Brouwer’s command of language is such that the heat, humidity, and hum of insects in Panama resonate off the pages. Part history lesson – some characters are real, and their involvement in the Canal construction is nuanced – and part romantic thriller, Saffire delves into the real struggle to build the canal while interweaving a kidnapping and mystery story into the history lesson. It’s listed as a Christian historical novel, so fans of that genre may be disappointed that the only source of religious inspiration comes nearly 300 pages into the book in the form of a single paragraph spoken not by Holt, but by a nearly irrelevant dying character. In the end Saffire is a nice historical look at the Panama Canal construction mixed with a nifty little American Wild West cowboy drama-meets-thriller.

Originally appeared in: Historical Novels Review, Nov. 2016

Book Review: Hell Bay by Will Thomas


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Together for the 8th time, Cyrus Barker and his assistant, Thomas Llewelyn, embark on another case. This time, they are called to provide security for a secret conference – being held under the cloak of a debutante-like ball – on the remote Scilly Island estate of Lord Hargrave. But just as they are getting settled on the island, Lord Hargrave is killed. Over the course of the next couple days, members of the Hargrave family are being killed, and it is up to Barker to find the killer and keep all the guests safe. Barker’s plan is to hold everyone inside the estate and ferret out the killer. This leads to all kinds of accusations and mistrust; suspicions and fears drive the guests into various allegiances and pit one against the other.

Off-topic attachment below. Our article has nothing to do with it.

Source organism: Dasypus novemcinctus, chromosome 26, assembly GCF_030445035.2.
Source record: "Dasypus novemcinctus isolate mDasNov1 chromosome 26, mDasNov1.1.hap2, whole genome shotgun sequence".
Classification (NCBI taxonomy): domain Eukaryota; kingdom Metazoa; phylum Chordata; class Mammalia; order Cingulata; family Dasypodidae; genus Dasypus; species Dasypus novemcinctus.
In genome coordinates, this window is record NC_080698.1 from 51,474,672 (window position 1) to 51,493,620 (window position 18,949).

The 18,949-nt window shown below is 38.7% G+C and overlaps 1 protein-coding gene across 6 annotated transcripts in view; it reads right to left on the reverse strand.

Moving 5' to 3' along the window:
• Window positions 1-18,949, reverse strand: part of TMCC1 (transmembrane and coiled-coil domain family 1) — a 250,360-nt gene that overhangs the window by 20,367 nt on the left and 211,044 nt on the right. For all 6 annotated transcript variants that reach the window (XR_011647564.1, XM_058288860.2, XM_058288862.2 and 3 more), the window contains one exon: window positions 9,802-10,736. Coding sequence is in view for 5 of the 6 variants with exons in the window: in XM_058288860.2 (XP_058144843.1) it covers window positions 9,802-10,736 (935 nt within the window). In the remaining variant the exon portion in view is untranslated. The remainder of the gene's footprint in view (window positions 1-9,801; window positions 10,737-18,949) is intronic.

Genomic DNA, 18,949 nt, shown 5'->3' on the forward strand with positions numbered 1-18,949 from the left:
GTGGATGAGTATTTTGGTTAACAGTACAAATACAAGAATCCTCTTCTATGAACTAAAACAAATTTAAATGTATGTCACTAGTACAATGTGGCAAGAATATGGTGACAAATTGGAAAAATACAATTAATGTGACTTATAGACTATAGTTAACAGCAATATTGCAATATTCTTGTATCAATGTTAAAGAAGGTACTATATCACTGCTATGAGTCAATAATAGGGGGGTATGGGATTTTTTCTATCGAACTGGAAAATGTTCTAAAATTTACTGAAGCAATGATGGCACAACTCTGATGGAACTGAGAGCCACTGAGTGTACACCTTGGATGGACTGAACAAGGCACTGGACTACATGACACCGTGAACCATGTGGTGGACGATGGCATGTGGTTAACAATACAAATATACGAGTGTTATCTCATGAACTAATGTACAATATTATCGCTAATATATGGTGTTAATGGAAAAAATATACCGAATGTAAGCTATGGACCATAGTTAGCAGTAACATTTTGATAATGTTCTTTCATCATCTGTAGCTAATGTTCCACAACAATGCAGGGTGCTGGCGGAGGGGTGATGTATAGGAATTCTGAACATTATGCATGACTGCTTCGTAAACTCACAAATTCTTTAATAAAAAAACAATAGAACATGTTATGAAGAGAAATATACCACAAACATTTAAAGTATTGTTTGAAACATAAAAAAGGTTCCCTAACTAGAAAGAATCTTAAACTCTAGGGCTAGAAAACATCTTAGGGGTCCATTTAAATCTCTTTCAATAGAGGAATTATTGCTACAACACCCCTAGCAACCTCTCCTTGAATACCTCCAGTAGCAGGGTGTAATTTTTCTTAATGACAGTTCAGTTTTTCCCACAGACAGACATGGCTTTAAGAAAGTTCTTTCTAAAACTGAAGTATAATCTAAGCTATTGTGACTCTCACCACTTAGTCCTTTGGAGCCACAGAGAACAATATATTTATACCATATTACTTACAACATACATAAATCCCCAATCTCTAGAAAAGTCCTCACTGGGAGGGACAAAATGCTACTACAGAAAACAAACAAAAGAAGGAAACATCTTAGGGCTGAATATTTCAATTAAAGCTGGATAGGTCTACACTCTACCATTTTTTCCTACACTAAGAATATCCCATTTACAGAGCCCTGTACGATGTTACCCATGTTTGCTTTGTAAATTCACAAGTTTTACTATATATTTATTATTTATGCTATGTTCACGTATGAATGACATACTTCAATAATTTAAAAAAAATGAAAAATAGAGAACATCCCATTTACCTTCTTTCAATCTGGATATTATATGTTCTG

Hell Bay is a locked-room thriller that will immediately remind people of Agatha Christie (And Then There Were None) or John Carr (The Hollow Man). It follows the traditional theme of a killer that seems to sneak in and out undetected while the other guests hurl accusations against one another. Barker is a rather passive investigator; he’s always reacting to a murder rather than proactively searching for the killer. It felt like Thomas wrote it this way to keep the story going, as it was fairly easy to figure the general notion of who the killer was from the first few pages. The characters are likeable, the setting appropriately eerie – lighthouses and hedge mazes – and Thomas’ writing is quintessentially British mystery in voice and pace. Readers may feel put off by the actions of a few characters at the end, but all in all, a fun little thriller.

Originally appeared in: Historical Novels Review, Nov. 2016

Book Review: The Golden Age by Joan London